Mom dies after sari catches fireComment on this story
Durban - A Phoenix mother who sustained third degree burns to more than 85 percent of her body, after her sari caught alight while she was praying, has succumbed to her injuries.
Thirumani Govender, 56, was yesterday described by her son as a “brave fighter” who put up a month-long struggle to stay alive.
Her son, Dhersen, said at the time doctors had given her less than 48 hours to live because of the extent of the burns.
“She refused to give up on life. She fought back. Even the doctors were amazed at her courage.”
But, late last week, Govender died after apparently suffering multiple organ failure.
Her funeral service was on Thursday.
Govender, a devout Hindu, had a ritual of cleaning her temple every Friday, washing the deities and performing a prayer around midday, Dhersen said.
He said that one morning in late December his mother had lit her prayer lamp and was offering prayer at the shrine, when her sari caught alight.
“Within minutes she was engulfed in flames. A neighbour, who is a paramedic, heard her screams and rushed to her aid,” he said.
At the time she was still talking and spoke to the people who had gathered around her.
Dhersen said his mother was taken to Mahatma Gandhi Memorial Hospital in Phoenix where she was stabilised before being transferred to the Inkosi Albert Luthuli Central Hospital for specialised treatment.
“I spoke to the doctor at Albert Luthuli hospital and he told me my mother would not survive more than 48 hours. He said she had suffered third degree burns to more than 85 percent of her body.”
She was burnt from her neck down.
“My father and two sisters were distraught. Everyone prayed for a miracle,” he said. “My mother fought to stay alive. The doctors did everything they could for her.”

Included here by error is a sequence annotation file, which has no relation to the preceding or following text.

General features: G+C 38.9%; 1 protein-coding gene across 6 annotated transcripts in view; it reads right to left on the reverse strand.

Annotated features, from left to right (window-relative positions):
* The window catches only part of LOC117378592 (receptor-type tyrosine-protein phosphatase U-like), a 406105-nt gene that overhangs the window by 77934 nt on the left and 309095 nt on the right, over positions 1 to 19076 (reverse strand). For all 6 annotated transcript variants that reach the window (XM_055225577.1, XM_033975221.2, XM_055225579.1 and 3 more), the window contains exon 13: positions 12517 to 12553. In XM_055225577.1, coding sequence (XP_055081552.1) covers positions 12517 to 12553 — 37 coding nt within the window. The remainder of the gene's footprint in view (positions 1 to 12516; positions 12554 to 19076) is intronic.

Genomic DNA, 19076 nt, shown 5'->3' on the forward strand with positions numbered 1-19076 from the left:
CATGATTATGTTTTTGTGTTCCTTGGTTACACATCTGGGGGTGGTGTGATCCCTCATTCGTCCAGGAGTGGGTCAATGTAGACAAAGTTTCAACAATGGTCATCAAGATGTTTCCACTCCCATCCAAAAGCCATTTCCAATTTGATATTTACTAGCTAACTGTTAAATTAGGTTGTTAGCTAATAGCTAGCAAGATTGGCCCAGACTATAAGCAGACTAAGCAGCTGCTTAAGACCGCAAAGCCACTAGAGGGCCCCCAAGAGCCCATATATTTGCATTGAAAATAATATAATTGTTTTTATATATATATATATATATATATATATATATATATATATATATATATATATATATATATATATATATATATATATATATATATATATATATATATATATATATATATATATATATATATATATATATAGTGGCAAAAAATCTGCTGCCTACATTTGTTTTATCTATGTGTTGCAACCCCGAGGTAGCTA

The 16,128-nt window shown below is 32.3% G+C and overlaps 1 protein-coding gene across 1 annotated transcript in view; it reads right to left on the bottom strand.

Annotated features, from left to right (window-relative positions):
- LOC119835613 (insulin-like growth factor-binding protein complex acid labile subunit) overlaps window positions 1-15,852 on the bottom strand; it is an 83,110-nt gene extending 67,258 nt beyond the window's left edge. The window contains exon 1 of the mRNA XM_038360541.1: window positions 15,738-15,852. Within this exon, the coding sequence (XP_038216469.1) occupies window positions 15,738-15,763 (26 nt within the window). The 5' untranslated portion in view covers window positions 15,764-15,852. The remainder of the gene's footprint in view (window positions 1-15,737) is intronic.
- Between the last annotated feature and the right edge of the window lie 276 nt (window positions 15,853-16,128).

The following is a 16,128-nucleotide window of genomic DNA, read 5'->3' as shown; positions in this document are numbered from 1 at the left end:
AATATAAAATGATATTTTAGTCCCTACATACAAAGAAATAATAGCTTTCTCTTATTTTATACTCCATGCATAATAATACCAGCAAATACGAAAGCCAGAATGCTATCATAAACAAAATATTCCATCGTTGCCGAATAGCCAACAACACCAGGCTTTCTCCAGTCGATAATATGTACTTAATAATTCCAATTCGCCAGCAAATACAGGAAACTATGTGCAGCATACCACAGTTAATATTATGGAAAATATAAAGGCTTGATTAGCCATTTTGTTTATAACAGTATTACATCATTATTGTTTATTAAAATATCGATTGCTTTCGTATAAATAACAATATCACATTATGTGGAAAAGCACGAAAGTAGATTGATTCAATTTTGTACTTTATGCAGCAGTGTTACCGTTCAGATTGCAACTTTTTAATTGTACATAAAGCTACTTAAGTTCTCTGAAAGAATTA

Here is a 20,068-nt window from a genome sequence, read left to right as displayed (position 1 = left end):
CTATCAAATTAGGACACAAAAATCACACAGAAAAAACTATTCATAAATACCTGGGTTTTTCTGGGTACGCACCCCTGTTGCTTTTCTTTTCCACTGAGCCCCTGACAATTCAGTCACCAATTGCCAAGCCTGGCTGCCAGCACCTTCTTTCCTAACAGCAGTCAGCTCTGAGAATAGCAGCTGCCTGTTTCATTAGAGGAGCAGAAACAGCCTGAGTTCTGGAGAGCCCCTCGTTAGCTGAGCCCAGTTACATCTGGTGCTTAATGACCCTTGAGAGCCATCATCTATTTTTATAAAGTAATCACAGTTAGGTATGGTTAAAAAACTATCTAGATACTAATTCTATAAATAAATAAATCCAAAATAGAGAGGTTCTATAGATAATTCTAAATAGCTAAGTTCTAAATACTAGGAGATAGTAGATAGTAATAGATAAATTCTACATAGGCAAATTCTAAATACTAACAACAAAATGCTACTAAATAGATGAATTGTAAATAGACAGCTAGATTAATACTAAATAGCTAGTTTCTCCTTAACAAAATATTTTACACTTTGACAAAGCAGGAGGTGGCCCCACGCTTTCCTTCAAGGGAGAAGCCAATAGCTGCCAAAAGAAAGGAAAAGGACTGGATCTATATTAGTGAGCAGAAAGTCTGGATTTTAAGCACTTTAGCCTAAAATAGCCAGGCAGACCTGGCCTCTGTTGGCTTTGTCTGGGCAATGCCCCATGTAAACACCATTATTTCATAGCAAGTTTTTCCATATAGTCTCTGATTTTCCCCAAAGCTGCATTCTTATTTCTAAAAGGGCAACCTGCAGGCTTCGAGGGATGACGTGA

Dhersen said his mother spoke to them daily and appeared to be recovering well.
“It was difficult for her to accept. But, she was okay. She was grateful to be alive,” he said.
“But, in the last week, she took a turn for the worse.
“She appeared depressed and unwell. She was not the same person we knew.”
“It has been a very difficult time for my family. My mother was a quiet person who gave her time generously to help others.
“It is a tragedy she was taken away so soon.”
Dhersen said his mother prided herself on her religion and culture.
“She proudly wore her sari. It was a symbol of who she was. She would never offer a prayer or go to a temple without her traditional dress.”
He said the exact details of how her sari caught alight were unclear.
Phoenix police have opened an inquest docket.
About 20 years ago, former Durban trucking tycoon Ranjith Ramnarain’s wife, Meera, suffered a similar fate, at their La Mercy home.
Yesterday, Ramnarain said he was still haunted by the image of his wife burning.
“She, too, was cleaning the prayer shrine. She had a bottle of thinners in her hand and was standing too close to a lamp that was burning.
“When the bottle caught alight, she threw it against the shrine.
“The contents splashed on her sari and within seconds she was in flames.”
Ramnarain, who was alerted to his wife screams, said he, too, was burnt when he tried to put the flames out with his hands.
He pushed her into the swimming pool in a last ditch attempt to put out the flames.
“She had on a thin chiffon sari. Her entire body was engulfed in flames,” he said. “She was in hospital for seven days before she died.”
He said every time he looked at his hands, he thought of his wife’s death.
“I think of it every day. When I eat, when I wash my hands. The faint scars are a daily reminder of what happened.”